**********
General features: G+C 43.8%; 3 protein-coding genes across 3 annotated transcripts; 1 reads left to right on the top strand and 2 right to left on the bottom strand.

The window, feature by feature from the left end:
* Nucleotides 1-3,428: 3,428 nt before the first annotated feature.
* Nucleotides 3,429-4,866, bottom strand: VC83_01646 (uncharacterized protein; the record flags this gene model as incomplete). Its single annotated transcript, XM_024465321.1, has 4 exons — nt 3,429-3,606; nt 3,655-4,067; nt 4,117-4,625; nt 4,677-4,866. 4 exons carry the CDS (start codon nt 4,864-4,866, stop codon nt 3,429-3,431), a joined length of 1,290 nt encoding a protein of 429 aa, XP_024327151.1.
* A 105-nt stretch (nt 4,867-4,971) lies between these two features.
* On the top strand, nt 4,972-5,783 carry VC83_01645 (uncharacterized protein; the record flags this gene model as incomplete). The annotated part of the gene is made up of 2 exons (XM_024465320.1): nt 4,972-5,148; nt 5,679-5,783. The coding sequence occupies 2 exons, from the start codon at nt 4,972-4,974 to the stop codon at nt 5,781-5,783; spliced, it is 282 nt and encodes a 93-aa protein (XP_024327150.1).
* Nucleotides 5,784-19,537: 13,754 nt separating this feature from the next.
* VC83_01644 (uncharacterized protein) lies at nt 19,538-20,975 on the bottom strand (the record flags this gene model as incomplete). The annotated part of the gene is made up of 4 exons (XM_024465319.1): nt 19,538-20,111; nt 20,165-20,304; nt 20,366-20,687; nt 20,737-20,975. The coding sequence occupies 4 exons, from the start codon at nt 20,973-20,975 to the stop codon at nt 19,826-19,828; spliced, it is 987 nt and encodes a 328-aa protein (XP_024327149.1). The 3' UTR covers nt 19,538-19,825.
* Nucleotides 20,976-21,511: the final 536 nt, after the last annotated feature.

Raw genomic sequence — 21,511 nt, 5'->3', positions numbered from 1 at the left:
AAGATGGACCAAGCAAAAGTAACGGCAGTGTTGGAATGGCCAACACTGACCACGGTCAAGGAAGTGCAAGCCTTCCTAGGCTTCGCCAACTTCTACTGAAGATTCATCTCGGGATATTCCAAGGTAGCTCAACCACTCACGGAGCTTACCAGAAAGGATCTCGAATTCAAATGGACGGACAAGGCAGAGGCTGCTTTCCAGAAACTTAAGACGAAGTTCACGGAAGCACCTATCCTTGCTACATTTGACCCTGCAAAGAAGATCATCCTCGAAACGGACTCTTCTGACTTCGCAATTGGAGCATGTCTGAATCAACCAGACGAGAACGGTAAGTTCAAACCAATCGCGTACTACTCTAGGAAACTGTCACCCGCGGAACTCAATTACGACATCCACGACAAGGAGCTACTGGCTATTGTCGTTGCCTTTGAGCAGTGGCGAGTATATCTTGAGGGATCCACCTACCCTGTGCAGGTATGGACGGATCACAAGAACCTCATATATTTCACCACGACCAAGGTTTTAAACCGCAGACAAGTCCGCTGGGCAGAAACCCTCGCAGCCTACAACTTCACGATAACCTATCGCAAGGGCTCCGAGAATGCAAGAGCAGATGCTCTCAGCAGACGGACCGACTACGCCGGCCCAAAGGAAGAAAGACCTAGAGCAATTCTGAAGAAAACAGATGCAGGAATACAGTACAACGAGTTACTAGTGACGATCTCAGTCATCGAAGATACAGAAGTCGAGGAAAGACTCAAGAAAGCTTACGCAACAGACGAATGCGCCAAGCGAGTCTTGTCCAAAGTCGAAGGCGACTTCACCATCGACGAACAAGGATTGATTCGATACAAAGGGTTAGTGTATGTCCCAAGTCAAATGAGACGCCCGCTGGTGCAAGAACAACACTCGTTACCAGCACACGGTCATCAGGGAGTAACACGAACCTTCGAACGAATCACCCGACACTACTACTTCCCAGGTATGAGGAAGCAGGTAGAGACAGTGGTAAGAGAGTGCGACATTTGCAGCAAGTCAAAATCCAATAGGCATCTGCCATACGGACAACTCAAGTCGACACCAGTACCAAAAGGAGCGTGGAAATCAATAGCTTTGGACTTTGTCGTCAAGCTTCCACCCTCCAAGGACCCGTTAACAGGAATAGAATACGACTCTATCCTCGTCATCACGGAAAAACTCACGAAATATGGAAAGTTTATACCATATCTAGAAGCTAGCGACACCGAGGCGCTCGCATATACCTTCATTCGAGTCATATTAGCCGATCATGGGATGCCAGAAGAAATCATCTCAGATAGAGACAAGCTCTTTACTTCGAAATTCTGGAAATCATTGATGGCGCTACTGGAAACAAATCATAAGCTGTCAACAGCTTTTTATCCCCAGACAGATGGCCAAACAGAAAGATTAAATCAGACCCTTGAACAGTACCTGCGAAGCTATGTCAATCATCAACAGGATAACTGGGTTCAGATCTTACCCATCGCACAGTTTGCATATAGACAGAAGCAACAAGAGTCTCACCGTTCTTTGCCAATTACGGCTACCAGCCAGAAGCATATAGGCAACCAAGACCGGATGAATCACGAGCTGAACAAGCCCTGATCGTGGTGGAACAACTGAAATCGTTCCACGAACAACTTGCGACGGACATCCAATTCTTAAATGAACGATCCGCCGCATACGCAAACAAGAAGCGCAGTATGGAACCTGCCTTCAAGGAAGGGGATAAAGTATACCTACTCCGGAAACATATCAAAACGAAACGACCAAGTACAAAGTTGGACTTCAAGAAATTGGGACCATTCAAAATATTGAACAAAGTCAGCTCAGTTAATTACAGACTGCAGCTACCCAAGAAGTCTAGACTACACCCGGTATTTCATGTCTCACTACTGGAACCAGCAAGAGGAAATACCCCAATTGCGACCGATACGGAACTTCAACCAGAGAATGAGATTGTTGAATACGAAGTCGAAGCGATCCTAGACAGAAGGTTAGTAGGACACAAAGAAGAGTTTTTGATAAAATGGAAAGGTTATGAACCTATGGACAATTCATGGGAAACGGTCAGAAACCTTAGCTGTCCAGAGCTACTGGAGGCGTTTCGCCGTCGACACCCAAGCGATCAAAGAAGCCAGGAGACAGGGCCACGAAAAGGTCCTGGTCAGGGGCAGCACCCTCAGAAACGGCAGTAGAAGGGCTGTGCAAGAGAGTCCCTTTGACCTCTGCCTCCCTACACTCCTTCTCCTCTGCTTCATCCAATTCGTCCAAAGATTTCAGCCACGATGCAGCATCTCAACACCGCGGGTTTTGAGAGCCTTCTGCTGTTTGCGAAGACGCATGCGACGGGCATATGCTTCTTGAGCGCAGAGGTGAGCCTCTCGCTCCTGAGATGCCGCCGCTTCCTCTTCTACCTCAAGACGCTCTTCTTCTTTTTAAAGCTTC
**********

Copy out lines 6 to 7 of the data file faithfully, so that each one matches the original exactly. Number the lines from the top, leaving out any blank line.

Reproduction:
* On the top strand, nt 4,972-5,783 carry VC83_01645 (uncharacterized protein; the record flags this gene model as incomplete). The annotated part of the gene is made up of 2 exons (XM_024465320.1): nt 4,972-5,148; nt 5,679-5,783. The coding sequence occupies 2 exons, from the start codon at nt 4,972-4,974 to the stop codon at nt 5,781-5,783; spliced, it is 282 nt and encodes a 93-aa protein (XP_024327150.1).
* Nucleotides 5,784-19,537: 13,754 nt separating this feature from the next.